Ivy Tech Community College’s new president encouraged students on the Columbus campus to check the data when searching for a career.

Sue Ellspermann, the former lieutenant governor who served with Columbus native Gov. Mike Pence, visited with students Wednesday at the Agricultural Sciences and Industrial Technology building to talk about tools the state is providing to help students at the college’s 32 campuses to choose a good career path.

The state now offers a demand-driven occupational database to help students evaluate their options, Ellspermann said.

Senate Bill 301, signed into law in March, required the Indiana Department of Workforce Development to create the database, which lists occupations and the wages for those jobs. The database lists jobs in the United States and in Indiana across different industries.

In addition, the law required the state agency to develop a 10-year forecast documenting the expected workforce needs of Indiana employers, along with the training and education required to meet those needs, according to a summary of the bill. That information has already been compiled on the database.

Students are able to explore data for 800 different jobs within the database, which can be accessed at no charge at hoosierdata.in.gov. Ellspermann said she hopes students will take advantage of that tool in their career pursuits.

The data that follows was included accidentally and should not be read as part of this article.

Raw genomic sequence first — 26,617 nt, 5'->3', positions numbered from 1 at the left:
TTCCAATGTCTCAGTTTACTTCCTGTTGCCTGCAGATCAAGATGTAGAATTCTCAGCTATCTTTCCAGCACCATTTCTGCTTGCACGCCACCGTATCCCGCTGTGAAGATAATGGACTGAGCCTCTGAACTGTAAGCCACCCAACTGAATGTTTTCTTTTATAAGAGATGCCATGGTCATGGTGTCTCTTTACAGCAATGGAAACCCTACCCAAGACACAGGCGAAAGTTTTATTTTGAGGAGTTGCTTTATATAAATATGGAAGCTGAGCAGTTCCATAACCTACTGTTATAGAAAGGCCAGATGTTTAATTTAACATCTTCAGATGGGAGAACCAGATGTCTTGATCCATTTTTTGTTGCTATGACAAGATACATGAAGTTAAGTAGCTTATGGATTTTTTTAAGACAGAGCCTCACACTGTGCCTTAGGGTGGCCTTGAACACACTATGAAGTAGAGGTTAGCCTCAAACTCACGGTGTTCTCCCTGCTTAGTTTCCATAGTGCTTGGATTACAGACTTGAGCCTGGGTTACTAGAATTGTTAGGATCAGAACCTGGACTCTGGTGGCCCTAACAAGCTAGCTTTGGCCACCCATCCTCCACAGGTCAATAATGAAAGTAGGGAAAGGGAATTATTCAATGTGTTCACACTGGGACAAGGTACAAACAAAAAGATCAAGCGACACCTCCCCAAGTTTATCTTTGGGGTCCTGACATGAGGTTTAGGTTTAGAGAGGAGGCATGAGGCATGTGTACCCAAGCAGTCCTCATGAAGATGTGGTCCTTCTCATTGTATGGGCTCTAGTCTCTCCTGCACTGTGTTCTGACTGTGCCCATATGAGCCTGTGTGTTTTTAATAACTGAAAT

Whiteland resident Emily Martindale was among the 15 students who interacted with Ellspermann during her visit. Martindale is in her third part-time semester and works on a dairy farm.

She hopes to pursue a career in the communication side of agriculture, possibly working as a sales representative. Martindale said she liked what Ellspermann had to say, especially the fact that she took input directly from students during her discussion.

Ellspermann encouraged students to email her directly to tell her what improvements Ivy Tech needs to make.

Earlier feedback from students at other campuses has been helpful in determining what improvements Ivy Tech can make, Ellspermann said.

The Ivy Tech president, who started in that position July 1, said after the presentation that it’s important that she interacts with Ivy Tech students around the state to hear their concerns.

Still, she stressed she wants students to take a critical look at their potential career choice and confirm that there is a demand in that field while looking at what they pay as well. That will ultimately help them determine whether their career option is a good one and whether there are other options to consider.

On the Web

Interested in learning about potential career paths? Find “Hoosiers by the Numbers,” compiled by the Indiana Department of Workforce Development, at hoosierdata.in.gov.

Under the “Data by Series” tab, click on “Occupation Projections.”